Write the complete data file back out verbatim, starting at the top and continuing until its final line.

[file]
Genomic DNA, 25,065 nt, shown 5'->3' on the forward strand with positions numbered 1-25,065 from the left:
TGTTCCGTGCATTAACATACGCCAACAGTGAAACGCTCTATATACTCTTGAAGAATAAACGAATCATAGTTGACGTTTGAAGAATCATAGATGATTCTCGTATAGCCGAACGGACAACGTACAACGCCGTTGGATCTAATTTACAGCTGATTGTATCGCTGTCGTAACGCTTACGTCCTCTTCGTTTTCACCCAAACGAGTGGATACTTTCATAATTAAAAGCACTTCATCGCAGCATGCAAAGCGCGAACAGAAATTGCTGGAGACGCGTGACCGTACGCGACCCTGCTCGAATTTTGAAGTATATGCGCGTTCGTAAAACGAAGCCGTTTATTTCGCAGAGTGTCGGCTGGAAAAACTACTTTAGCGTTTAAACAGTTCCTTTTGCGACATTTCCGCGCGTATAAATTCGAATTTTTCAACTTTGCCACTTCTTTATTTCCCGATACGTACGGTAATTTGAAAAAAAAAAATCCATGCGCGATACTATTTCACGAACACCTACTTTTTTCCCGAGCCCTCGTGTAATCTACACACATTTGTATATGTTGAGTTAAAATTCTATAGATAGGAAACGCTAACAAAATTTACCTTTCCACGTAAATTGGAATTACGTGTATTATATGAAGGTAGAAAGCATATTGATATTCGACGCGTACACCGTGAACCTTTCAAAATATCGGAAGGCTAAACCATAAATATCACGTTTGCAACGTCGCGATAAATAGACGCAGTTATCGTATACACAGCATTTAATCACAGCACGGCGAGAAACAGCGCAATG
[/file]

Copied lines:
Genomic DNA, 25,065 nt, shown 5'->3' on the forward strand with positions numbered 1-25,065 from the left:
TGTTCCGTGCATTAACATACGCCAACAGTGAAACGCTCTATATACTCTTGAAGAATAAACGAATCATAGTTGACGTTTGAAGAATCATAGATGATTCTCGTATAGCCGAACGGACAACGTACAACGCCGTTGGATCTAATTTACAGCTGATTGTATCGCTGTCGTAACGCTTACGTCCTCTTCGTTTTCACCCAAACGAGTGGATACTTTCATAATTAAAAGCACTTCATCGCAGCATGCAAAGCGCGAACAGAAATTGCTGGAGACGCGTGACCGTACGCGACCCTGCTCGAATTTTGAAGTATATGCGCGTTCGTAAAACGAAGCCGTTTATTTCGCAGAGTGTCGGCTGGAAAAACTACTTTAGCGTTTAAACAGTTCCTTTTGCGACATTTCCGCGCGTATAAATTCGAATTTTTCAACTTTGCCACTTCTTTATTTCCCGATACGTACGGTAATTTGAAAAAAAAAAATCCATGCGCGATACTATTTCACGAACACCTACTTTTTTCCCGAGCCCTCGTGTAATCTACACACATTTGTATATGTTGAGTTAAAATTCTATAGATAGGAAACGCTAACAAAATTTACCTTTCCACGTAAATTGGAATTACGTGTATTATATGAAGGTAGAAAGCATATTGATATTCGACGCGTACACCGTGAACCTTTCAAAATATCGGAAGGCTAAACCATAAATATCACGTTTGCAACGTCGCGATAAATAGACGCAGTTATCGTATACACAGCATTTAATCACAGCACGGCGAGAAACAGCGCAATG